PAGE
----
Apartments open on to two-storey high garden-terraces that are theoretically classified as communal in FAR calculations, but are in fact private.  Each apartment creates the illusion of being a bungalow in the sky.  The core of the apartment block is designed in a strictly orthogonal manner like a complex three-dimensional labyrinth, while the garden terraces are ‘planted’ on to the facades like geo-morphic eruptions, recalling the contrast in the Chinese garden-houses between the formality of the buildings and the organic quality of the gardens.

Singapore lies close to the equator and experiences high temperatures, high levels of humidity and heavy rainfall. Mainland China, in contrast, lies to the north of the Tropic of Cancer, and the Chinese, like British, are not suited to life on the equator.  Prime Minister Lee Kwan Yew hailed the air-conditioner as one of the greatest inventions of the 20th Century and Singaporeans now live, work and play under air-conditioning.

Mok designs with climate in mind, but he does not treat climate as a primary generator of architectural language.  Air-conditioning brings many benefits, but it produces a number of negative side-effects, which he tries to mitigate. He creates naturally ventilated transition spaces and introduces shading devices and planting beds to break down the barriers between inside and outside that air-conditioning inevitably imposes.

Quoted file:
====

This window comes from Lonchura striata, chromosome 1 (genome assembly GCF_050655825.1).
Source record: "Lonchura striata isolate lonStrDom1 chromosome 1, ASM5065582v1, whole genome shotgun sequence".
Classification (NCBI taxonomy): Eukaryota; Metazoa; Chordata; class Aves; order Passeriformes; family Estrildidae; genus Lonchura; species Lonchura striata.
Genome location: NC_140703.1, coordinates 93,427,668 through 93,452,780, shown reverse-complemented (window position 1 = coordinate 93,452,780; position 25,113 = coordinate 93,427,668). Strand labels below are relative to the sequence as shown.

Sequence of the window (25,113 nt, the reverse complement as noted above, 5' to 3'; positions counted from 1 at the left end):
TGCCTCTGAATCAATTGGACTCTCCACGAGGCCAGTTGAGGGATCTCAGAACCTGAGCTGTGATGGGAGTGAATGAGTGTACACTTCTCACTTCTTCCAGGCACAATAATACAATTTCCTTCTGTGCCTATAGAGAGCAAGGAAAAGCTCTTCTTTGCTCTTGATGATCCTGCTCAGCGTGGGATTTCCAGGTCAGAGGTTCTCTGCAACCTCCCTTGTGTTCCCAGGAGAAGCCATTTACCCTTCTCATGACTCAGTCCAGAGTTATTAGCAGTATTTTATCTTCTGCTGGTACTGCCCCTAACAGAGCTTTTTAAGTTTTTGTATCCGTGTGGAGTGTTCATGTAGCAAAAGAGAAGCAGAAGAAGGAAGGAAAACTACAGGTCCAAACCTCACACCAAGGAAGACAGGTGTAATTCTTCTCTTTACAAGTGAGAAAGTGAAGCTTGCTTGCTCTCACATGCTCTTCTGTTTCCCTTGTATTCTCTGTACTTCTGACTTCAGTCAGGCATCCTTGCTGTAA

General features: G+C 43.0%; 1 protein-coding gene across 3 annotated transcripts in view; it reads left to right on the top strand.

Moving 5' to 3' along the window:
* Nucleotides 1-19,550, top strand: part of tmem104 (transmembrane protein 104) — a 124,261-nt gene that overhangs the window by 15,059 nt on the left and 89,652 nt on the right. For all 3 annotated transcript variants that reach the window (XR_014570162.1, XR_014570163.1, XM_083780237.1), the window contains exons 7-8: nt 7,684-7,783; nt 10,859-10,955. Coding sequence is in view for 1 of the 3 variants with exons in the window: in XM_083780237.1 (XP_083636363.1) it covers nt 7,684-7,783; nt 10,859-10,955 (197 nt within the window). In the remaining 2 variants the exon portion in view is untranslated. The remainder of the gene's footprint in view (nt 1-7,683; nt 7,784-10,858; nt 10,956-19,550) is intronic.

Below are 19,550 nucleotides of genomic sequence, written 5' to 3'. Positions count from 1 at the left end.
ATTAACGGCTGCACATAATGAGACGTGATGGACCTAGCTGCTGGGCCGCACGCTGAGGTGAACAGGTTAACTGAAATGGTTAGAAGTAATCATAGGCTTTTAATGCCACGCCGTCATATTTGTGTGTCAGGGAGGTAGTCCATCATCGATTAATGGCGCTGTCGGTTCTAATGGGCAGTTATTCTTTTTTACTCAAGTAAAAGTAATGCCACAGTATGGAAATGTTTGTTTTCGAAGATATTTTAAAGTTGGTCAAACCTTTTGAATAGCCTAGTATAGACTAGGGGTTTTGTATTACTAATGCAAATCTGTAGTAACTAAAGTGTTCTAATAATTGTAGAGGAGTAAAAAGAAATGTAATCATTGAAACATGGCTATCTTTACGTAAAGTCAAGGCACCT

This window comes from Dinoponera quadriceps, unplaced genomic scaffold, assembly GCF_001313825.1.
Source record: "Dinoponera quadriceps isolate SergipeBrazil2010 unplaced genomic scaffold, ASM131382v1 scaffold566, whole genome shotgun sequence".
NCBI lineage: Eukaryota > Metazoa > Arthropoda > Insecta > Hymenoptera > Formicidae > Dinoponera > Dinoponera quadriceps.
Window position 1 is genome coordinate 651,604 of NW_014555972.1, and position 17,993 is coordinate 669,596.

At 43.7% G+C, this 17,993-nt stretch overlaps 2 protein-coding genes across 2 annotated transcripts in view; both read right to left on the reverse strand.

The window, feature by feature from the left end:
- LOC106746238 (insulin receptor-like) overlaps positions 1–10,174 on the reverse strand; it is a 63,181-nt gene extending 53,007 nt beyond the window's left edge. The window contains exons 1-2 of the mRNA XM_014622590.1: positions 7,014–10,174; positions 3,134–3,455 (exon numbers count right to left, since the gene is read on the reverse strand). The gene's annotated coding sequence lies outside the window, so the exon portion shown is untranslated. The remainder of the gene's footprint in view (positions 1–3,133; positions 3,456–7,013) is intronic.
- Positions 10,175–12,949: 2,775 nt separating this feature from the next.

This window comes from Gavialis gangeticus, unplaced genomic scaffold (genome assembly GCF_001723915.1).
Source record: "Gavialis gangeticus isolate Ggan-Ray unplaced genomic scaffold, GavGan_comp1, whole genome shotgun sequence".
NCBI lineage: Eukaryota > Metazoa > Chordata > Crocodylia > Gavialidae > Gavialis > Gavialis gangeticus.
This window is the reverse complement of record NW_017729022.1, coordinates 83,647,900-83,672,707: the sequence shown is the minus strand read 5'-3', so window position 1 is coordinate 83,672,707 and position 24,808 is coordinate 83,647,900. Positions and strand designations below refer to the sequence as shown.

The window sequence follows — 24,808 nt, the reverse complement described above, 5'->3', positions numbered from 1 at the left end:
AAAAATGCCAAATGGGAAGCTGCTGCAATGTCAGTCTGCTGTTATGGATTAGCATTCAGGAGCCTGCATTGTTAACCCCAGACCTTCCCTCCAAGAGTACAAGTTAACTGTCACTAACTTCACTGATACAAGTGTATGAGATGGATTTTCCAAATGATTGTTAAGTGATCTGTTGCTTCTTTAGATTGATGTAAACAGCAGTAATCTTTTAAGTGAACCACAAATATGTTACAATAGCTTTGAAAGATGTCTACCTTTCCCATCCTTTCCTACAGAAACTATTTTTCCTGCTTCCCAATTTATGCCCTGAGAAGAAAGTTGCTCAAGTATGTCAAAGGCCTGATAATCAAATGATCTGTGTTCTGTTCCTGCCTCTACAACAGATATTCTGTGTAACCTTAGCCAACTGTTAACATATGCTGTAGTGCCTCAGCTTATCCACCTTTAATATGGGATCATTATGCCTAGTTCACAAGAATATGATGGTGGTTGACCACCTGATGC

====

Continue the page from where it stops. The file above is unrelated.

This approach is demonstrated in Mok’s 2008 design for an ‘Education Resource Centre’ on a northern extension of the National University’s Kent Ridge campus.  To save as many trees as possible, he proposed a sinuous two-storey ‘ground-scraper’ that echoed the contours of the site and snaked its way around the trees underneath a green roof.  Broad horizontal baffles shut out direct sunlight while reflecting indirect light and encouraging ventilation, enabling him to reduce the air-conditioned volume by a third while creating seamless connections between internal and external spaces.

Reconfiguration of iconic buildings

The third and final section of the book ends with descriptions of three important public commissions. Two of these involved the reconfiguration of iconic institutions from the colonial period: the National Museum of Singapore at the foot of Fort Canning and the Victoria Theatre and Concert Hall at the mouth of the Singapore River. In both, Mok effortlessly adapts existing buildings to support new functions and, demonstrating skills that he honed in his earlier remodelling of shop-houses, deftly reconciles the new with the old.

In the case of the National Museum, a large gallery extension is added to the rear and is partially buried into the hillside of Fort Canning.  The old building is subjected to careful restorative surgery while the new wing stands apart as a contemporary composition of glass and aluminium and the two are separated by a transverse top lit concourse which frames the historic rear elevation.